Center's goal: Minimize trauma in child abuse investigations
Posted November 26
SARTELL, Minn. — Colorful parrots and toucans, large dragonflies and wide-eyed frogs adorn the lobby and exam rooms at the new Child Advocacy Center in Sartell.
This place immediately signals to kids that it's designed for them.
It's a far cry from the sharp corners and granite of the St. Cloud police station. It's also not a space that reflects doom and gloom, or the trauma that comes with childhood abuse and sexual assault.
In a building separate from any law enforcement office or medical offices, children can be interviewed and given support services after accusations of abuse arise, the St. Cloud Times reports (http://on.sctimes.com/2fGLdcW ). The center is new for Central Minnesota. Other areas of the state have similar programs, and there are nearly 800 in the U.S.
By design, it avoids the intimidating and busy atmosphere of a police department and affords privacy that might not happen in a busy clinic waiting room, director Katie Boecker says. Police officers lock up their guns before entering rooms with the kids.
Children don't face a panel of interviewers or have to retell their story over and over to police officers, attorneys, social workers and doctors.
They tell their story once, to one person, in a quiet, private room. Their interviewer is trained to be neutral, to allow the child to lead the interview. It's designed so as not to lead a child to a story that isn't true, and to allow the child to share the stories they're ready to tell.
From another room, relevant members of the multidisciplinary team — law enforcement officers, prosecutors, child protection workers, medical personal and advocates for the child — observe via an audiovisual system. DVD copies of the interview can be made immediately and taken with them, for purposes of reports, investigation and filing charges.
In a separate room, the child's caregiver — a non-offending parent or family member, a foster parent or a social worker — can talk to another member of the team and hear about the medical and mental health services available to the family.
Before the story is finished being told, the family can already start to heal.
Next door, a child can be get a well-child exam by a doctor trained to work with children and victims of abuse. Previously, a child might only have a medical exam for the purpose of gathering evidence and had to see a doctor in the Twin Cities. But here, all children can be examined, close to home. If needed, more sophisticated imaging and other medical services are just blocks away.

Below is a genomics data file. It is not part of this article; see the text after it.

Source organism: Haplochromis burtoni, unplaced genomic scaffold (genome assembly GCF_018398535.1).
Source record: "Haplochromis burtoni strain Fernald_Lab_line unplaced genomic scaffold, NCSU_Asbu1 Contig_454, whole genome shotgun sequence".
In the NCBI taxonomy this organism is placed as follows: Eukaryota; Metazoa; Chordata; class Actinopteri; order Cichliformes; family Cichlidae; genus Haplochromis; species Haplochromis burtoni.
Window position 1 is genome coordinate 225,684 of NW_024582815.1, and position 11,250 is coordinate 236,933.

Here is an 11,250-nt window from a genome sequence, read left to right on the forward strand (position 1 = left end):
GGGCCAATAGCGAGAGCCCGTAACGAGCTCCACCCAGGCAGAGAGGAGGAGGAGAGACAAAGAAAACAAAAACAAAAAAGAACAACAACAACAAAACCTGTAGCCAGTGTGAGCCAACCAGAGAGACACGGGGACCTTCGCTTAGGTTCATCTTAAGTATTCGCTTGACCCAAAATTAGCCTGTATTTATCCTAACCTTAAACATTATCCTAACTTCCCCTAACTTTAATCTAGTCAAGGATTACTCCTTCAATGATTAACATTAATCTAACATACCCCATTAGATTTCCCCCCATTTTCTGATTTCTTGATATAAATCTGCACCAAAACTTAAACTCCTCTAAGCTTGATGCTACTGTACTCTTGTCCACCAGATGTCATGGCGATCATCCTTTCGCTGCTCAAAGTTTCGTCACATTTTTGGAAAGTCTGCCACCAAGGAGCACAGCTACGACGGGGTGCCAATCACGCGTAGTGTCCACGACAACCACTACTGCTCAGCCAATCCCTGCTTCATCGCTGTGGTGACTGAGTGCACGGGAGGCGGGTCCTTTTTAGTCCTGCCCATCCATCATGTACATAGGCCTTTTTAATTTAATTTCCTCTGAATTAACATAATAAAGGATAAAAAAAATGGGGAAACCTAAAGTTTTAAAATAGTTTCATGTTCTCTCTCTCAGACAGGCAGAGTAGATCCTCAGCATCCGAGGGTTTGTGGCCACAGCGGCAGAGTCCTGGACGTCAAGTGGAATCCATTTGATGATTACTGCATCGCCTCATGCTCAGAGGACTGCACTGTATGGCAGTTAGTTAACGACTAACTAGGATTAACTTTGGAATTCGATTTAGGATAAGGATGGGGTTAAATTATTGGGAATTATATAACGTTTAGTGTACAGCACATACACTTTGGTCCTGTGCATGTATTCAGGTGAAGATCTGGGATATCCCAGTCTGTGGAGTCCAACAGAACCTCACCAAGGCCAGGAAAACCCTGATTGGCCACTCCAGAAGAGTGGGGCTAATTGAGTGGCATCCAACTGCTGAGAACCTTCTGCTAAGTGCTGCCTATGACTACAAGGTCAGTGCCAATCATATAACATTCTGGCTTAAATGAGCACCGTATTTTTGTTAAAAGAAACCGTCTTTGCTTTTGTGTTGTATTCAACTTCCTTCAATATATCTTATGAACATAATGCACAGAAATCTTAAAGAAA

"The overall message is: It's going to be OK. Your body is OK," Boecker said.
The center is one of seven in Minnesota. They're designed with the same, child-focused, multidisciplinary model and accredited through the National Children's Alliance. The local center will apply for accreditation in March next year.
The Central Minnesota center started seeing clients in September. As of Nov. 18, staff had handled 20 cases. So far, it's been working great.
One case dealt with an unlicensed daycare facility where a number of kids were allegedly abused, said Matt Engelking, chief of the juvenile division for the Stearns County Attorney's Office.
"In at least one of those instances, during a well-child exam, they disclosed some additional injuries which led to additional disclosures," he said. "That's the benefit of bringing these under one roof."
A key piece of the center is the forensic interview, designed to get as much relevant factual information from a child as possible. Some local law enforcement are trained in the technique.
"They come in with a very neutral approach," Boecker said. They'll start with a question like: "Do you know what brought you in here today?"
The goal is not to push an agenda, but to listen to what the child has to say and wants to say. If a child isn't ready to talk, then so be it. The interviewer doesn't go in looking to make a case. Perhaps, the incident was a misunderstanding or it was a false allegation.
"Sometimes, they'll walk out and not say anything," Boecker said.
Boecker's role is not only to manage the center but to focus on the healing of the child.
"A lot of this is just listening to them," Boecker said.
Sometimes the child's primary caregiver is too traumatized to offer the support a child needs, or they're the one causing the harm. The help extends to siblings and other family members as needed, just as the harm can.
"Victims receive wraparound services from the beginning," said Dave Hartford, director of St. Cloud Hospital Behavioral Health. The idea is to intervene early, to prevent further trauma or negative impacts down the road.
Certain therapeutic approaches aim to reduce negative emotional and behavioral responses following child sexual abuse, domestic violence, traumatic loss or other traumatic events. That could include nightmares, bed-wetting, no appetite or refusal to eat, stomach aches or missing school.
The center's location happens to be near the new site of CentraCare's behavioral health department. That means Boecker can actually walk kids and caregivers over, introduce them to staff and therapists and help them set up an appointment. That takes away from the anxiety leading up to an appointment.